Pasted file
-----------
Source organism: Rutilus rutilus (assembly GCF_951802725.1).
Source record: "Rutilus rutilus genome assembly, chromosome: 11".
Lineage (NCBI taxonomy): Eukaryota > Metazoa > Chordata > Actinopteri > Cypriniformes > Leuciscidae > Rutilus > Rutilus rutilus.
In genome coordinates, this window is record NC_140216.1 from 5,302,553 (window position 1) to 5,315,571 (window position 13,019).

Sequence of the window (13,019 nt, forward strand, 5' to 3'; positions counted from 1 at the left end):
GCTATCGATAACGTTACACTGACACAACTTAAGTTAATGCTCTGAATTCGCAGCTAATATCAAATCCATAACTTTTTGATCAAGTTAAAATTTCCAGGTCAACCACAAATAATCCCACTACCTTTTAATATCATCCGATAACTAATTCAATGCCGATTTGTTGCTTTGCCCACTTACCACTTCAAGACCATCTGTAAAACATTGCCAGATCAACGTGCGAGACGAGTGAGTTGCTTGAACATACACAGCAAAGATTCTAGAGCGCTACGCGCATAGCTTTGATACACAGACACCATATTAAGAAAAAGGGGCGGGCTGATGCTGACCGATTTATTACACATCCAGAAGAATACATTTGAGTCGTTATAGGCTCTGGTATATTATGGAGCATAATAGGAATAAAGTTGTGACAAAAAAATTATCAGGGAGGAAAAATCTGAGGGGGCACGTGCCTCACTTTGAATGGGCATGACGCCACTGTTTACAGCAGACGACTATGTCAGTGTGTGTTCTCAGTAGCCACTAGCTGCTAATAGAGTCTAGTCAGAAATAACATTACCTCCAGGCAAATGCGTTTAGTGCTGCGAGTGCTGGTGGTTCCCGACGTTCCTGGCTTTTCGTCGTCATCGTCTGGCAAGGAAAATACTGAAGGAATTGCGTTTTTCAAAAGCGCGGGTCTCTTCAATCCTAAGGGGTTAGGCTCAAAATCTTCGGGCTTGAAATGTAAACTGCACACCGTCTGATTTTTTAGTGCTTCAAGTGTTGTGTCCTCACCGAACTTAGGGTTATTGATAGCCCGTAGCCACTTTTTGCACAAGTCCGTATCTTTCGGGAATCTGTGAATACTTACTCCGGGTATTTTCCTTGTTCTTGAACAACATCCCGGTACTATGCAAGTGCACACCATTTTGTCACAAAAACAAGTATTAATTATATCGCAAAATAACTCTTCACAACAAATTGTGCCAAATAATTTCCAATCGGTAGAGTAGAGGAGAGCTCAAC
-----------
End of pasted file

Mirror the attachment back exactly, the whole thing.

Source organism: Rutilus rutilus (assembly GCF_951802725.1).
Source record: "Rutilus rutilus genome assembly, chromosome: 11".
Lineage (NCBI taxonomy): Eukaryota > Metazoa > Chordata > Actinopteri > Cypriniformes > Leuciscidae > Rutilus > Rutilus rutilus.
In genome coordinates, this window is record NC_140216.1 from 5,302,553 (window position 1) to 5,315,571 (window position 13,019).

Sequence of the window (13,019 nt, forward strand, 5' to 3'; positions counted from 1 at the left end):
GCTATCGATAACGTTACACTGACACAACTTAAGTTAATGCTCTGAATTCGCAGCTAATATCAAATCCATAACTTTTTGATCAAGTTAAAATTTCCAGGTCAACCACAAATAATCCCACTACCTTTTAATATCATCCGATAACTAATTCAATGCCGATTTGTTGCTTTGCCCACTTACCACTTCAAGACCATCTGTAAAACATTGCCAGATCAACGTGCGAGACGAGTGAGTTGCTTGAACATACACAGCAAAGATTCTAGAGCGCTACGCGCATAGCTTTGATACACAGACACCATATTAAGAAAAAGGGGCGGGCTGATGCTGACCGATTTATTACACATCCAGAAGAATACATTTGAGTCGTTATAGGCTCTGGTATATTATGGAGCATAATAGGAATAAAGTTGTGACAAAAAAATTATCAGGGAGGAAAAATCTGAGGGGGCACGTGCCTCACTTTGAATGGGCATGACGCCACTGTTTACAGCAGACGACTATGTCAGTGTGTGTTCTCAGTAGCCACTAGCTGCTAATAGAGTCTAGTCAGAAATAACATTACCTCCAGGCAAATGCGTTTAGTGCTGCGAGTGCTGGTGGTTCCCGACGTTCCTGGCTTTTCGTCGTCATCGTCTGGCAAGGAAAATACTGAAGGAATTGCGTTTTTCAAAAGCGCGGGTCTCTTCAATCCTAAGGGGTTAGGCTCAAAATCTTCGGGCTTGAAATGTAAACTGCACACCGTCTGATTTTTTAGTGCTTCAAGTGTTGTGTCCTCACCGAACTTAGGGTTATTGATAGCCCGTAGCCACTTTTTGCACAAGTCCGTATCTTTCGGGAATCTGTGAATACTTACTCCGGGTATTTTCCTTGTTCTTGAACAACATCCCGGTACTATGCAAGTGCACACCATTTTGTCACAAAAACAAGTATTAATTATATCGCAAAATAACTCTTCACAACAAATTGTGCCAAATAATTTCCAATCGGTAGAGTAGAGGAGAGCTCAAC